Time for a list because I am getting off track:
1. Thanks to my sister, I resolutely believe in even numbers more than odd. So 32 feels, by that standard, nicer than 31.
2. Last year, I was newly home from the hospital on my birthday, and the only thing "birthday" meant to me was Beatrice. Still there was a celebration, for me, or for the person who was turning 31, who was me, who was having a very out-of-body experience. I'd already received so much attention, and now there was this human who would receive so much attention, that opening presents and eating cake felt gratuitous, almost embarrassing.
3. In general I am filled with hope. This is, I'm learning, some fundamental part of my character--I hope. Back in September when I got the horrible flu, I spent about two weeks completely devoid of hope, and it was maybe the most frightened I've ever been. I love new mornings and new weeks and new years, for how they automatically refresh the hope that has dwindled, and give the sense that however badly we fucked up last time around, this time, we will do better. We will do great.
4. I have an earnest desire to live in another country for a while. This has been building over the past year.
5. I am at peace with my vanity, I think. I feel generally cheerful about how I look. I believe I am an odd-looking person with odd features that I have grown fond of. I am happy and grateful that I did not grow up "beautiful." I feel as if I have earned the right to play about with clothes and makeup, and I enjoy doing this.
6. For the most part, I have stopped comparing myself to other people and feeling covetous. I am a person of many jealousies, but they are of a fiercely intimate sort. I long for many, many things, but they are self-designed, ambitions that I've had for many years, that shift slightly in character but mostly stay intact. When I put them in concrete terms, they sound ridiculous, impossible, so I usually don't. They just hover around my life and become visible when I am alone and quiet--like stars in the daytime and then stars at night--and they feel so reachable and amazing, and just looking at them fills me with something wild. And then I feel: I need to act! I need to do more! I'll never get there unless...! But then they blink out and I take a deep breath and go about my life, but perhaps with a little more intensity. I think this is at least partly what I mean when I talk about hope.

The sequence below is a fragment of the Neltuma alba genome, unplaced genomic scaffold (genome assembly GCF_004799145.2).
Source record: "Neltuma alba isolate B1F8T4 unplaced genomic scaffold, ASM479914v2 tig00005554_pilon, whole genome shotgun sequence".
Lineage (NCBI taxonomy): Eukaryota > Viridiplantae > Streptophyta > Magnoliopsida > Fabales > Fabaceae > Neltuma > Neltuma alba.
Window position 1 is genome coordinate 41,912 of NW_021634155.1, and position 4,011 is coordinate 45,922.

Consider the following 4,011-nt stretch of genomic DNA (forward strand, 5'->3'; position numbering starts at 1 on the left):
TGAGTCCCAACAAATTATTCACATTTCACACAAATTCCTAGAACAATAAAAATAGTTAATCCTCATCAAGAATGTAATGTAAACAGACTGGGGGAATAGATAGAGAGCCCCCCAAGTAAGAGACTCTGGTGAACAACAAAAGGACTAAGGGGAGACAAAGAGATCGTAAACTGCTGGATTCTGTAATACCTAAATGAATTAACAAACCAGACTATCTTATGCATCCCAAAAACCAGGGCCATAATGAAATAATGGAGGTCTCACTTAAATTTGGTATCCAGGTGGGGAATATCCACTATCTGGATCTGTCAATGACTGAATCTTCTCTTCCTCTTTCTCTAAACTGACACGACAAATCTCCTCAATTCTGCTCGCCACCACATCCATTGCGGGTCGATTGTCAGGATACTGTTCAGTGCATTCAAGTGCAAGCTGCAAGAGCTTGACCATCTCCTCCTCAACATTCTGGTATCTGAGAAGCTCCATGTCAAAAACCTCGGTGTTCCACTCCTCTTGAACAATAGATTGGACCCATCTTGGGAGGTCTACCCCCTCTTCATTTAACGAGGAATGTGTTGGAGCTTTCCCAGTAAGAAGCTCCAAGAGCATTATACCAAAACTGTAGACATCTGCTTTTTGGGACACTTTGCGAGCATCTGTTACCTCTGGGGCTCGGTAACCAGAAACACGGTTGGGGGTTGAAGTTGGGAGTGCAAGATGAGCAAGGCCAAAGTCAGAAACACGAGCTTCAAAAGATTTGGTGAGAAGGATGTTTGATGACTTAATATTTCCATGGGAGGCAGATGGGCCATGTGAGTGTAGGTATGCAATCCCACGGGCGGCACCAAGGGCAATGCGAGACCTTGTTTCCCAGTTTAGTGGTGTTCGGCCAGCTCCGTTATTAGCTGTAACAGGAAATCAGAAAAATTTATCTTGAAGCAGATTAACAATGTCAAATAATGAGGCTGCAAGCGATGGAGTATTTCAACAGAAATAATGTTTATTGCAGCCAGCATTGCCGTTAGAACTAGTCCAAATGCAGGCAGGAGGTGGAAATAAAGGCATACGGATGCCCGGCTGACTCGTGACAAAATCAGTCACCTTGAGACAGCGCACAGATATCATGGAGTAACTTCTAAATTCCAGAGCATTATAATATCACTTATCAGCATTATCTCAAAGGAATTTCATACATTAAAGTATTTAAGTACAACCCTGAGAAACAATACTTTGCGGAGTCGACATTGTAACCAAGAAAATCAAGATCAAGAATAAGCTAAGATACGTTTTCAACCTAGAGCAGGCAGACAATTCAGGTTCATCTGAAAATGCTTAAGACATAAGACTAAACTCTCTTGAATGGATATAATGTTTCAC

7. I thought for a while that there was a deep chasm between my cynicism and my tenderness. I'm beginning to think, though, that these things work in concert.
8. I used to think about myself all the time, and I definitely still think about myself a lot, but I feel that a rather riotous change has occurred, like a great coating of ectoplasm has been pulled away from my most primordial layer, deafening suction sound and all: these days, I think about love. All the time.
9. I want to get better at it. My nicer parts are getting nicer, I think, but my horrible parts might be getting more horrible also. On the other hand, I think that my opinions about things are getting stronger, but my ability to keep them inside is also getting stronger. I used to consider keeping things inside as some form of cowardice, which of course it can be. But it can also be a form of love.
10. I say my prayers. I pray for good judgment. I pray for more love.
11. I love reading US Weekly, etc., at the gym and if I get my nails done, but I have stopped spending time on the corresponding websites. No real statement to make about that--one day, I just sort of stopped. My obsession with famous people is now a bit more limited to people writing books and such, or people doing other small things with great focus and at least the semblance of honesty, people whose lives have been marred and inconvenienced with some need to make art.
I think eleven is plenty. To practice: "I am 32." Thirty-two. Yes. Good.